Seatrade Cruise Med was returning after a four-year hiatus
For ports around the Mediterranean, 2022 has been a vitally important year in their recovery after the Covid-19 pandemic. The pandemic therefore continued to loom large in discussions in this year’s Seatrade Cruise Med, which was returning after a four-year hiatus, but there were many reasons for positivity as ports shared their continuing commitment to the industry.
The conference opened with addresses from Figen Ayan, president of the MedCruise port association, and Pierfrancesco Vago, global chairman of Cruise Lines International Association and executive chairman of MSC Group’s cruise division. Ayan struck an optimistic tone, highlighting the appeal of the region’s history to cruise guests and the fact that there were only two months during the pandemic in which no cruise calls were made in the region.
Vago similarly emphasised reasons for a positive outlook on the return of cruising to the region. “Our ships are continuing to sail throughout the Mediterranean in what has been a great summer,” he said. “Our research shows that 84 per cent of cruisers want to cruise again, while 67 per cent of non-cruisers are open to cruising. Both indicators are now higher than they were before the pandemic, which demonstrates the rise in consumer confidence as our recovery has gained momentum.”
Alongside the conference programme, the presentation of the Seatrade Cruise Awards was held at the show, seeing Galataport Istanbul named as Port of the Year, the Port of Taranto receiving the award of Destination of the Year, and former director of Cruise Baltic Claus Bødker recognised with the Seatrade Outstanding Achievement Award.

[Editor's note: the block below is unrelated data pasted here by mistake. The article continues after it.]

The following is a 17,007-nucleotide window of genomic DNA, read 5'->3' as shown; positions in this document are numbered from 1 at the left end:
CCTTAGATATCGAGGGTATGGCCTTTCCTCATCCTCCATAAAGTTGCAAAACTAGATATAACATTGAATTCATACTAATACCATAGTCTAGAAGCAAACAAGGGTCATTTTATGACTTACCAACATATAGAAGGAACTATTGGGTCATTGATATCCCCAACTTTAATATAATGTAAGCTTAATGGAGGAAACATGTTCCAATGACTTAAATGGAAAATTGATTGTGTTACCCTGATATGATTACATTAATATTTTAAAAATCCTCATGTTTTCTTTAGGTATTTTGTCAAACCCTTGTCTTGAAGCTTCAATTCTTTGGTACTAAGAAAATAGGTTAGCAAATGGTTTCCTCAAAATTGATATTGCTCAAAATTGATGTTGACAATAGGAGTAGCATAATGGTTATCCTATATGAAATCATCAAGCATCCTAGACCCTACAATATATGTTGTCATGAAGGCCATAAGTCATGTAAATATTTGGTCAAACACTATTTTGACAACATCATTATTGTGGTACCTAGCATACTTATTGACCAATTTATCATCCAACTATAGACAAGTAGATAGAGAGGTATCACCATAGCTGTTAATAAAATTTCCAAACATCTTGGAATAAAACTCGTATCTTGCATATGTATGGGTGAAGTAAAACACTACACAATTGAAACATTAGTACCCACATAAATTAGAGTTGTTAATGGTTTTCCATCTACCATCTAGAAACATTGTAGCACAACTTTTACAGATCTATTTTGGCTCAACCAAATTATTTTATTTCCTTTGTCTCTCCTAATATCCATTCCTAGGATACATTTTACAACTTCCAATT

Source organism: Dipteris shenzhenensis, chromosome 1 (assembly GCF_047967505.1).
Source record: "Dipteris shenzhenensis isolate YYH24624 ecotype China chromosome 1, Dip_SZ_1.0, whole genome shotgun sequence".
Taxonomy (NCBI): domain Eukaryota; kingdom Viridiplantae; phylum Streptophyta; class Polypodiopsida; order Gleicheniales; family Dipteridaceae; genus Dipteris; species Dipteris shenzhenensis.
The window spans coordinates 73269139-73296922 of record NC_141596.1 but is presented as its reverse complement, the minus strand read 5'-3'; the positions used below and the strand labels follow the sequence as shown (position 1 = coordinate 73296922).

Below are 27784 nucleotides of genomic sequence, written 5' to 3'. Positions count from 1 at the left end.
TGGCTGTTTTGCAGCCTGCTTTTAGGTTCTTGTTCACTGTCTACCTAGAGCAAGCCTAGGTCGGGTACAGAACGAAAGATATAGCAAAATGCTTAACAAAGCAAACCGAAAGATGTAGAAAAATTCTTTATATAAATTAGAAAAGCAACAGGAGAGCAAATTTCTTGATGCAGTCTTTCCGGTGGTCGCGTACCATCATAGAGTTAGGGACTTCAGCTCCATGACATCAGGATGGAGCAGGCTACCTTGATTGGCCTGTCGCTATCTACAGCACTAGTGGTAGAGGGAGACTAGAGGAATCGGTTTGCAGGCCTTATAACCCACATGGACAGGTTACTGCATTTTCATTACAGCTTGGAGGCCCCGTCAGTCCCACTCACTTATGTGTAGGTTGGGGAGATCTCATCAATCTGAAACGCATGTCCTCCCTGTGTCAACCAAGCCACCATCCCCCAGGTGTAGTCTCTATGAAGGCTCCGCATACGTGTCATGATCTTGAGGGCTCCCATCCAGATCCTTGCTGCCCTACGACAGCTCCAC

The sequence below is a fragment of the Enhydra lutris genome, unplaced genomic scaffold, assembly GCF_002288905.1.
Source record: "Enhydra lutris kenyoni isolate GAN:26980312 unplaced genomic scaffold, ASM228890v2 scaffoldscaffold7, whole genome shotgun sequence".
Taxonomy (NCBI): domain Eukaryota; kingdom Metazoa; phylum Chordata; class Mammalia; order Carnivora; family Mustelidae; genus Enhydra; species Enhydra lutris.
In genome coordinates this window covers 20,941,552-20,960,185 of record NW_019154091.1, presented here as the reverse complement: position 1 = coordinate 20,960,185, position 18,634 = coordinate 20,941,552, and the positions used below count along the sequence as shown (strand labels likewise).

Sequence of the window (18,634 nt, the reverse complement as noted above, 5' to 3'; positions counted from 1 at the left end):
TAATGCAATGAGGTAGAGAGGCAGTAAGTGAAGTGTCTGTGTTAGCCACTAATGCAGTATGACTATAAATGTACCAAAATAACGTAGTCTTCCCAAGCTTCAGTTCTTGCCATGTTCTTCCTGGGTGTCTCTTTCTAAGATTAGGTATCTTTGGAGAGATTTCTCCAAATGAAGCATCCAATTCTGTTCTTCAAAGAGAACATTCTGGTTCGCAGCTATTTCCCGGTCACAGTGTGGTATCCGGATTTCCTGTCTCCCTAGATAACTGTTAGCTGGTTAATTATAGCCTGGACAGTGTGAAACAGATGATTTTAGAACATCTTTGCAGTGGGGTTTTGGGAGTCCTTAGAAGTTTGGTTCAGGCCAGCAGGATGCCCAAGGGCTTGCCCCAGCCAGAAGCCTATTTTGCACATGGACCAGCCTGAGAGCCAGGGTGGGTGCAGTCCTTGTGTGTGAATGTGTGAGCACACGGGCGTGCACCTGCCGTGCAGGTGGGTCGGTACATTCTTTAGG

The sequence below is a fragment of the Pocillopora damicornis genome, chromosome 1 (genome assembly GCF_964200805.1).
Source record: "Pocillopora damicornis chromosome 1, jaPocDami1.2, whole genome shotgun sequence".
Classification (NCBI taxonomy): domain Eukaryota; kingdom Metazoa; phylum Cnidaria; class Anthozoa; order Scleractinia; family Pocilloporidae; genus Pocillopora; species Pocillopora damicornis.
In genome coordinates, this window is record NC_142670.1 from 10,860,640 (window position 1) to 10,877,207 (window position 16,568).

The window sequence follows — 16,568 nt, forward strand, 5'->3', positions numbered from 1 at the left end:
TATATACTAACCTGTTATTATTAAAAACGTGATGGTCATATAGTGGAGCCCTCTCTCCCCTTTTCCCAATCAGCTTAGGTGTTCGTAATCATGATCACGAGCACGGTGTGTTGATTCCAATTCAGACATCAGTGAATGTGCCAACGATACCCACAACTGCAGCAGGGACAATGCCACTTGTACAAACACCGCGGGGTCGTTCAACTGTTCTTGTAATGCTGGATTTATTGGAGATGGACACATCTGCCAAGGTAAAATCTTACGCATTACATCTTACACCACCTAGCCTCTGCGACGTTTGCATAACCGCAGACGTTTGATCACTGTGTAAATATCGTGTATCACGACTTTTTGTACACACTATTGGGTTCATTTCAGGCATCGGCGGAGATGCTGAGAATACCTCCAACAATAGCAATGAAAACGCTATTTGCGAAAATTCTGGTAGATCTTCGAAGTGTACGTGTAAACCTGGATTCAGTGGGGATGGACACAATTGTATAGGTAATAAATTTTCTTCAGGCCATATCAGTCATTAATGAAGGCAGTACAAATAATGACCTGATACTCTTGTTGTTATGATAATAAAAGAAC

Meanwhile, ports and cruise industry partners were sharing a wide range of new initiatives with attendees on the exhibition floor. Among the presentations was the reveal of a new partnership between Intercruises Shoreside & Ports Services and National Geographic Expeditions, who launched a new range of shore excursions named National Geographic Day Tours. The excursions will be available for small groups of around eight to 25 in Mediterranean destinations including Athens, Rome and Marseille.
Global Ports Holding presented its new plans for a 14,400 square metre terminal built from recycled materials at Las Palmas, Gran Canaria. The network recently completed its concession agreement for three Canary Islands ports, Las Palmas, Fuerteventura and Lanzarote, which will include an investment of €40 million ($40 million).
At the stand for port association Cruise Baltic, representatives from the Finnish ports of Helsinki and HaminaKotka discussed the especially challenging situation they face with the loss of St Petersburg from Eastern Baltic itineraries after the imposing of sanctions on Russia. Along with the Port of Tallinn in Estonia, Helsinki and HaminaKotka are working closely together to highlight the continuing appeal of the region for cruise guests, emphasising the short distance between the three destinations in a time of high fuel prices.
The Ports of Toulon Bay, meanwhile, shared details of the progress of its onshore power supply (OPS) project. An investment of €20 million will see three piers at the downtown terminal equipped with OPS facilities by April 2023, with a contract already in place for power to be supplied to a regular ferry service and the feasibility of a cruise contract being explored.
The Ports of Cape Verde presented details about its Mindelo Cruise Terminal project, which is expected to be completed in November 2023. It hopes to attract larger cruise calls with the new terminal, which will be located on the island of São Vicente and represents an investment of €30 million ($30 million).
The French port of Le Havre will also be expanding its cruise facilities with the construction a new terminal capable of receiving three ships. Marine work has already begun on the €100 million facility, which is scheduled to be completed in 2025.